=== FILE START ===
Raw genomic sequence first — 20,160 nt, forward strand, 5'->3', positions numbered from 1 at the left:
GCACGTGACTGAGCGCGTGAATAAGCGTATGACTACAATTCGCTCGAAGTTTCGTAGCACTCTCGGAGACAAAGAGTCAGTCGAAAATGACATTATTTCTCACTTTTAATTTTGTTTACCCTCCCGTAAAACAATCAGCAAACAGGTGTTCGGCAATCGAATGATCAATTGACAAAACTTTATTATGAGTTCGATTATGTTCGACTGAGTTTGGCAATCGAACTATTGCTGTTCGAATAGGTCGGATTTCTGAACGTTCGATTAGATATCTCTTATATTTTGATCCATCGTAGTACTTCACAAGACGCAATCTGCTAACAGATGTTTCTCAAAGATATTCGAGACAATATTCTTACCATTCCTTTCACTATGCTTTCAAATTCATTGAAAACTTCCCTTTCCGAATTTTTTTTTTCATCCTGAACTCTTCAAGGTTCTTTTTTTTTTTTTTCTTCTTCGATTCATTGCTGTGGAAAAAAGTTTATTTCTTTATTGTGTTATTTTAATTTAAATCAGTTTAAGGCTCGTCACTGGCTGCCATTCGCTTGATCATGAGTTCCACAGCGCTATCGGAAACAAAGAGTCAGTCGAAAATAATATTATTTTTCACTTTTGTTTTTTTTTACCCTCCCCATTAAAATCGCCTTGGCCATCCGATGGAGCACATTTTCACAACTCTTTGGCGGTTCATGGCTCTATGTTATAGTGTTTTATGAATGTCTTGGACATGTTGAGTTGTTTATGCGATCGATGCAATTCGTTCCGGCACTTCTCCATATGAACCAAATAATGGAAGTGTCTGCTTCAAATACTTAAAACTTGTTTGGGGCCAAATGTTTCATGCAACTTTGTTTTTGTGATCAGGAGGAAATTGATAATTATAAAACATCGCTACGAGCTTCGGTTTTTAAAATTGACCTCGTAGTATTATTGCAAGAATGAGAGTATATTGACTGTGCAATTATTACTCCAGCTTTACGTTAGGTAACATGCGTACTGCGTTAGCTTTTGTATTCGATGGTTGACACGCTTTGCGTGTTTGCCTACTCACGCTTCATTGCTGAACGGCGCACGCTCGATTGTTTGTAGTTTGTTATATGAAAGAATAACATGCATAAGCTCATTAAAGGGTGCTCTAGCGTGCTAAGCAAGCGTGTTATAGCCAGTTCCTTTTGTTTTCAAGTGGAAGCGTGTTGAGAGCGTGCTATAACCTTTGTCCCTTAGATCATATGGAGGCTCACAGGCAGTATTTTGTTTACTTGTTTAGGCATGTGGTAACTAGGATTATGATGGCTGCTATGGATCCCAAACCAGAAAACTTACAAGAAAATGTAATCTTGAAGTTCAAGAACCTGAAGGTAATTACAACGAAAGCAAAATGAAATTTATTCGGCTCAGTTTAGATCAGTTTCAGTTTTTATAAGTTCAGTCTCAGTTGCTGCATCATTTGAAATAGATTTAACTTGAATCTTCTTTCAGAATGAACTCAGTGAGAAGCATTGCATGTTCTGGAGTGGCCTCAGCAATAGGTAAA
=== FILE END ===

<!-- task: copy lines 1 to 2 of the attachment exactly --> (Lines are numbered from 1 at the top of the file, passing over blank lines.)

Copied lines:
Raw genomic sequence first — 20,160 nt, forward strand, 5'->3', positions numbered from 1 at the left:
GCACGTGACTGAGCGCGTGAATAAGCGTATGACTACAATTCGCTCGAAGTTTCGTAGCACTCTCGGAGACAAAGAGTCAGTCGAAAATGACATTATTTCTCACTTTTAATTTTGTTTACCCTCCCGTAAAACAATCAGCAAACAGGTGTTCGGCAATCGAATGATCAATTGACAAAACTTTATTATGAGTTCGATTATGTTCGACTGAGTTTGGCAATCGAACTATTGCTGTTCGAATAGGTCGGATTTCTGAACGTTCGATTAGATATCTCTTATATTTTGATCCATCGTAGTACTTCACAAGACGCAATCTGCTAACAGATGTTTCTCAAAGATATTCGAGACAATATTCTTACCATTCCTTTCACTATGCTTTCAAATTCATTGAAAACTTCCCTTTCCGAATTTTTTTTTTCATCCTGAACTCTTCAAGGTTCTTTTTTTTTTTTTTCTTCTTCGATTCATTGCTGTGGAAAAAAGTTTATTTCTTTATTGTGTTATTTTAATTTAAATCAGTTTAAGGCTCGTCACTGGCTGCCATTCGCTTGATCATGAGTTCCACAGCGCTATCGGAAACAAAGAGTCAGTCGAAAATAATATTATTTTTCACTTTTGTTTTTTTTTACCCTCCCCATTAAAATCGCCTTGGCCATCCGATGGAGCACATTTTCACAACTCTTTGGCGGTTCATGGCTCTATGTTATAGTGTTTTATGAATGTCTTGGACATGTTGAGTTGTTTATGCGATCGATGCAATTCGTTCCGGCACTTCTCCATATGAACCAAATAATGGAAGTGTCTGCTTCAAATACTTAAAACTTGTTTGGGGCCAAATGTTTCATGCAACTTTGTTTTTGTGATCAGGAGGAAATTGATAATTATAAAACATCGCTACGAGCTTCGGTTTTTAAAATTGACCTCGTAGTATTATTGCAAGAATGAGAGTATATTGACTGTGCAATTATTACTCCAGCTTTACGTTAGGTAACATGCGTACTGCGTTAGCTTTTGTATTCGATGGTTGACACGCTTTGCGTGTTTGCCTACTCACGCTTCATTGCTGAACGGCGCACGCTCGATTGTTTGTAGTTTGTTATATGAAAGAATAACATGCATAAGCTCATTAAAGGGTGCTCTAGCGTGCTAAGCAAGCGTGTTATAGCCAGTTCCTTTTGTTTTCAAGTGGAAGCGTGTTGAGAGCGTGCTATAACCTTTGTCCCTTAGATCATATGGAGGCTCACAGGCAGTATTTTGTTTACTTGTTTAGGCATGTGGTAACTAGGATTATGATGGCTGCTATGGATCCCAAACCAGAAAACTTACAAGAAAATGTAATCTTGAAGTTCAAGAACCTGAAGGTAATTACAACGAAAGCAAAATGAAATTTATTCGGCTCAGTTTAGATCAGTTTCAGTTTTTATAAGTTCAGTCTCAGTTGCTGCATCATTTGAAATAGATTTAACTTGAATCTTCTTTCAGAATGAACTCAGTGAGAAGCATTGCATGTTCTGGAGTGGCCTCAGCAATAGGTAAA